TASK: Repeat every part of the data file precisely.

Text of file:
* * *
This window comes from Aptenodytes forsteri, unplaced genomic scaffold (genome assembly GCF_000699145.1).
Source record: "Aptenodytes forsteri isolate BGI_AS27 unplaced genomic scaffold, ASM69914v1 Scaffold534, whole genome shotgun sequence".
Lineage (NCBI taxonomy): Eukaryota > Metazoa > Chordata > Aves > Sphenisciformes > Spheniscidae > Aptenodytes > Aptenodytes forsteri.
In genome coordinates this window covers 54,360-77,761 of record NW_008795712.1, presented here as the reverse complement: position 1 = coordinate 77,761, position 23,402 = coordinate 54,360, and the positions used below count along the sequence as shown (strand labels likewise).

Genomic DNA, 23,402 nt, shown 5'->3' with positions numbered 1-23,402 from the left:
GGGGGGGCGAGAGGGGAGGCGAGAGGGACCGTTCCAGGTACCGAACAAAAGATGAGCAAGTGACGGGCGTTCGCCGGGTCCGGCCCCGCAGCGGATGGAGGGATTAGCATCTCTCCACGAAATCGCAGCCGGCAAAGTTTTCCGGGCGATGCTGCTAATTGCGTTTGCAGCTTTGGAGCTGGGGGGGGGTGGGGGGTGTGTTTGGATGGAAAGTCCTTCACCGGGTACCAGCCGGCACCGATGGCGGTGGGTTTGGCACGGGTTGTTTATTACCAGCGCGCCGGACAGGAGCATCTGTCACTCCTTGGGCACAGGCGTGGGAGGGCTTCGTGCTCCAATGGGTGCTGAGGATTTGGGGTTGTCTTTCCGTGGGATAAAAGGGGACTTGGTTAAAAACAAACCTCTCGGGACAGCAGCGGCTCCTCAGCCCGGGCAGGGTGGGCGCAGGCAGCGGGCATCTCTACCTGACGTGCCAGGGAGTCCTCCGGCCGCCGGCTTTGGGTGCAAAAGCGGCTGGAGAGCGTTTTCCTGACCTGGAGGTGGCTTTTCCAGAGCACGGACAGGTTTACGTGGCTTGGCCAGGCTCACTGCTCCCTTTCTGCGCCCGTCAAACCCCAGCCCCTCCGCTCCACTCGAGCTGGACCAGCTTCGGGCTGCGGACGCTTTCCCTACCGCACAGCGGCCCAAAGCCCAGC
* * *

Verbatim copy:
This window comes from Aptenodytes forsteri, unplaced genomic scaffold (genome assembly GCF_000699145.1).
Source record: "Aptenodytes forsteri isolate BGI_AS27 unplaced genomic scaffold, ASM69914v1 Scaffold534, whole genome shotgun sequence".
Lineage (NCBI taxonomy): Eukaryota > Metazoa > Chordata > Aves > Sphenisciformes > Spheniscidae > Aptenodytes > Aptenodytes forsteri.
In genome coordinates this window covers 54,360-77,761 of record NW_008795712.1, presented here as the reverse complement: position 1 = coordinate 77,761, position 23,402 = coordinate 54,360, and the positions used below count along the sequence as shown (strand labels likewise).

Genomic DNA, 23,402 nt, shown 5'->3' with positions numbered 1-23,402 from the left:
GGGGGGGCGAGAGGGGAGGCGAGAGGGACCGTTCCAGGTACCGAACAAAAGATGAGCAAGTGACGGGCGTTCGCCGGGTCCGGCCCCGCAGCGGATGGAGGGATTAGCATCTCTCCACGAAATCGCAGCCGGCAAAGTTTTCCGGGCGATGCTGCTAATTGCGTTTGCAGCTTTGGAGCTGGGGGGGGGTGGGGGGTGTGTTTGGATGGAAAGTCCTTCACCGGGTACCAGCCGGCACCGATGGCGGTGGGTTTGGCACGGGTTGTTTATTACCAGCGCGCCGGACAGGAGCATCTGTCACTCCTTGGGCACAGGCGTGGGAGGGCTTCGTGCTCCAATGGGTGCTGAGGATTTGGGGTTGTCTTTCCGTGGGATAAAAGGGGACTTGGTTAAAAACAAACCTCTCGGGACAGCAGCGGCTCCTCAGCCCGGGCAGGGTGGGCGCAGGCAGCGGGCATCTCTACCTGACGTGCCAGGGAGTCCTCCGGCCGCCGGCTTTGGGTGCAAAAGCGGCTGGAGAGCGTTTTCCTGACCTGGAGGTGGCTTTTCCAGAGCACGGACAGGTTTACGTGGCTTGGCCAGGCTCACTGCTCCCTTTCTGCGCCCGTCAAACCCCAGCCCCTCCGCTCCACTCGAGCTGGACCAGCTTCGGGCTGCGGACGCTTTCCCTACCGCACAGCGGCCCAAAGCCCAGC